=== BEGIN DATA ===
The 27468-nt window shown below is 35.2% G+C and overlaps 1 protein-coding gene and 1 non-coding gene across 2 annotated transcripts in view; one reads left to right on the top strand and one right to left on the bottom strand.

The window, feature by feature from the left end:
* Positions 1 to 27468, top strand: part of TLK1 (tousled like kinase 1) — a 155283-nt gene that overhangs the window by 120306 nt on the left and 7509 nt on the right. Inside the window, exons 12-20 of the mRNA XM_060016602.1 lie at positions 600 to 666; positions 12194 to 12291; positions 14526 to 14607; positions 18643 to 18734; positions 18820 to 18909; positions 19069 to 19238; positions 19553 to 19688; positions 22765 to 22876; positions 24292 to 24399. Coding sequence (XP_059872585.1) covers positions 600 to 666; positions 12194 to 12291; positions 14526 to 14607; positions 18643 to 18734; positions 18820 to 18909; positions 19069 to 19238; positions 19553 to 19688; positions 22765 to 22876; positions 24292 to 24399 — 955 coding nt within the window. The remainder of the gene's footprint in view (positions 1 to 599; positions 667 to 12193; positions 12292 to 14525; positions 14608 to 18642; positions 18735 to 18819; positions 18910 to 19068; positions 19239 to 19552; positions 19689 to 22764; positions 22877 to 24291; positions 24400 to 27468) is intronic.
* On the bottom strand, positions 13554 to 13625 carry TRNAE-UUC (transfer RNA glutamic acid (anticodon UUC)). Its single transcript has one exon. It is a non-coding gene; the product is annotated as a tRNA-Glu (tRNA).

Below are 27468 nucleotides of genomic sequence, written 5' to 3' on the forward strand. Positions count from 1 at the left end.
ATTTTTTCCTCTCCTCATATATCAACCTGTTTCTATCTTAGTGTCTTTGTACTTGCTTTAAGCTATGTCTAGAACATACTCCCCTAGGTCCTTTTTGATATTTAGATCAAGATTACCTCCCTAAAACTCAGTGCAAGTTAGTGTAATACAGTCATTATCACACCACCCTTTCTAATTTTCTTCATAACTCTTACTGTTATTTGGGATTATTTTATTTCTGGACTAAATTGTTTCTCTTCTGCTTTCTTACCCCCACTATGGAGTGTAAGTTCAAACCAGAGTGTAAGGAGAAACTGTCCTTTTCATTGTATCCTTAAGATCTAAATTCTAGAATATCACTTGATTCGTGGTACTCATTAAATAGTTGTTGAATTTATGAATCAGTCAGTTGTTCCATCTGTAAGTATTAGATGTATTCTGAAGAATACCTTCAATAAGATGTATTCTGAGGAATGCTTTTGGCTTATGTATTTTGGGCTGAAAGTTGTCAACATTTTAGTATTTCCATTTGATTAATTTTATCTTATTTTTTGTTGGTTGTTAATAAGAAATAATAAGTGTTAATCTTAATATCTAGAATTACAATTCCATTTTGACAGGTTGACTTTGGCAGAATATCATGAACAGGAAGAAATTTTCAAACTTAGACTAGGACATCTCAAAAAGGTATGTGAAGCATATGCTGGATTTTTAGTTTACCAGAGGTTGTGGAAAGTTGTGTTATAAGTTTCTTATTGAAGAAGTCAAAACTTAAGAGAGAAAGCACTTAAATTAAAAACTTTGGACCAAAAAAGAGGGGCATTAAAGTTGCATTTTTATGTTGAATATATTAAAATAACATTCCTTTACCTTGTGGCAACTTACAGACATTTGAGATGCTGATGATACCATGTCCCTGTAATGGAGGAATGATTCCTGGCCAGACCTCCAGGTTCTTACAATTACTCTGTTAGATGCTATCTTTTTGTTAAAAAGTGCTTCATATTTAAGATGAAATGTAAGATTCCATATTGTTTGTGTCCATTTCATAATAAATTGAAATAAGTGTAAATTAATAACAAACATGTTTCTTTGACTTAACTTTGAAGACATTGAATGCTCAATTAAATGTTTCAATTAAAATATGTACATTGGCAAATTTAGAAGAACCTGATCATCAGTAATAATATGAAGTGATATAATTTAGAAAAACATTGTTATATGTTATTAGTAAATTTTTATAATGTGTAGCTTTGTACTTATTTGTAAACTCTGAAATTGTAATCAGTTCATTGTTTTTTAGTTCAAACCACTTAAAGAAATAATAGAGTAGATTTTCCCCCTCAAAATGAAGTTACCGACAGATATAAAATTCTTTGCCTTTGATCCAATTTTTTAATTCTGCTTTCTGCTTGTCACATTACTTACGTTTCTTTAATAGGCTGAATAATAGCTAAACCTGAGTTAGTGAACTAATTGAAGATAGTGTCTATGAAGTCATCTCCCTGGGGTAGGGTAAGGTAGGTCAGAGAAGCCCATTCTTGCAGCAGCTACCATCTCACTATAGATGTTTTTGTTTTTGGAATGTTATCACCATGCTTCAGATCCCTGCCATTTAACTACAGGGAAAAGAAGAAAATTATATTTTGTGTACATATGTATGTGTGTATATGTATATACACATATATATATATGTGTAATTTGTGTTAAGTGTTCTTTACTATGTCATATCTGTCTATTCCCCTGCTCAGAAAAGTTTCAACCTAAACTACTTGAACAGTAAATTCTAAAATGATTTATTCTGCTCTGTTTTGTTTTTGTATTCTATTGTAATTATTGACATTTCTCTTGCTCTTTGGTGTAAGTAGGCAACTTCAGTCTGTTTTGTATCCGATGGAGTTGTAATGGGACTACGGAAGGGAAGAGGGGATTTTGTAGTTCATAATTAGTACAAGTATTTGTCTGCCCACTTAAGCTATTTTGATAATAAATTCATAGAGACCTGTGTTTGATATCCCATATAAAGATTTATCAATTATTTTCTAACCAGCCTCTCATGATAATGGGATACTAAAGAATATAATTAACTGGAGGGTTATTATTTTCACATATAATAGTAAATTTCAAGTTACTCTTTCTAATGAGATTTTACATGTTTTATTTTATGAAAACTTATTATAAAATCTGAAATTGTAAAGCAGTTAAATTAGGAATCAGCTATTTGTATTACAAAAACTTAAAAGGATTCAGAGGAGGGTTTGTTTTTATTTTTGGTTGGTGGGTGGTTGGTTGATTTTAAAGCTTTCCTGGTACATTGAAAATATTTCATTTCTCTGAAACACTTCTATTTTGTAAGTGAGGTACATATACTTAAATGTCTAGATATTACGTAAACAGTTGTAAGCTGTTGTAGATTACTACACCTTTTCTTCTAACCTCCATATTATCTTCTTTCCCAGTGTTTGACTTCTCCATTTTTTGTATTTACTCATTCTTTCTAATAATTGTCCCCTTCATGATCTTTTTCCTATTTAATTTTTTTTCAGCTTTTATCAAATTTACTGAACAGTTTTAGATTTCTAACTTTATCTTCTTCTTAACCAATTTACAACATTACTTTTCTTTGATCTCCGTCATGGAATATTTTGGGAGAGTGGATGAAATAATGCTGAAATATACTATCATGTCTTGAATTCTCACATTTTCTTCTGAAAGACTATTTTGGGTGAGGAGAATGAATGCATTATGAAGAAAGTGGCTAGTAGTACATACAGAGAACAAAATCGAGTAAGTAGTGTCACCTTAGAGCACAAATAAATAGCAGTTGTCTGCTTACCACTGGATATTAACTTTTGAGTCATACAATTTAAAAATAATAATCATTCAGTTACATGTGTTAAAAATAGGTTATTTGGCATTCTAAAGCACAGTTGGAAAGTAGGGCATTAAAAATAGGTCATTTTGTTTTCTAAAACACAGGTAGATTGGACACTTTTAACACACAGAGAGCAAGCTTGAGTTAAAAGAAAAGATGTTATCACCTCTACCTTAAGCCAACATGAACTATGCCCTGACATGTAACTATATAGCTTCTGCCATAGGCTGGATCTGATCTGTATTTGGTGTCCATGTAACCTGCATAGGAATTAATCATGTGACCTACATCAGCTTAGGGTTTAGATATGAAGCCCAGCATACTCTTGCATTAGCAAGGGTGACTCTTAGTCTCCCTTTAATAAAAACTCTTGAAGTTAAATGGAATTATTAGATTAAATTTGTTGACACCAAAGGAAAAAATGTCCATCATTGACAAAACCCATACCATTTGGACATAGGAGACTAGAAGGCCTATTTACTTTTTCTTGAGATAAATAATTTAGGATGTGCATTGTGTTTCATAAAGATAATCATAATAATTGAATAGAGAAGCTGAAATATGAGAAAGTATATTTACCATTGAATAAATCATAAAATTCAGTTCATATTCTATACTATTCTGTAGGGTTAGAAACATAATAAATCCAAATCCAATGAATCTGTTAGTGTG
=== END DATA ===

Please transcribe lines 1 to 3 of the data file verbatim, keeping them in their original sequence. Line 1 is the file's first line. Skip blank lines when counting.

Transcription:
The 27468-nt window shown below is 35.2% G+C and overlaps 1 protein-coding gene and 1 non-coding gene across 2 annotated transcripts in view; one reads left to right on the top strand and one right to left on the bottom strand.

The window, feature by feature from the left end:
* Positions 1 to 27468, top strand: part of TLK1 (tousled like kinase 1) — a 155283-nt gene that overhangs the window by 120306 nt on the left and 7509 nt on the right. Inside the window, exons 12-20 of the mRNA XM_060016602.1 lie at positions 600 to 666; positions 12194 to 12291; positions 14526 to 14607; positions 18643 to 18734; positions 18820 to 18909; positions 19069 to 19238; positions 19553 to 19688; positions 22765 to 22876; positions 24292 to 24399. Coding sequence (XP_059872585.1) covers positions 600 to 666; positions 12194 to 12291; positions 14526 to 14607; positions 18643 to 18734; positions 18820 to 18909; positions 19069 to 19238; positions 19553 to 19688; positions 22765 to 22876; positions 24292 to 24399 — 955 coding nt within the window. The remainder of the gene's footprint in view (positions 1 to 599; positions 667 to 12193; positions 12292 to 14525; positions 14608 to 18642; positions 18735 to 18819; positions 18910 to 19068; positions 19239 to 19552; positions 19689 to 22764; positions 22877 to 24291; positions 24400 to 27468) is intronic.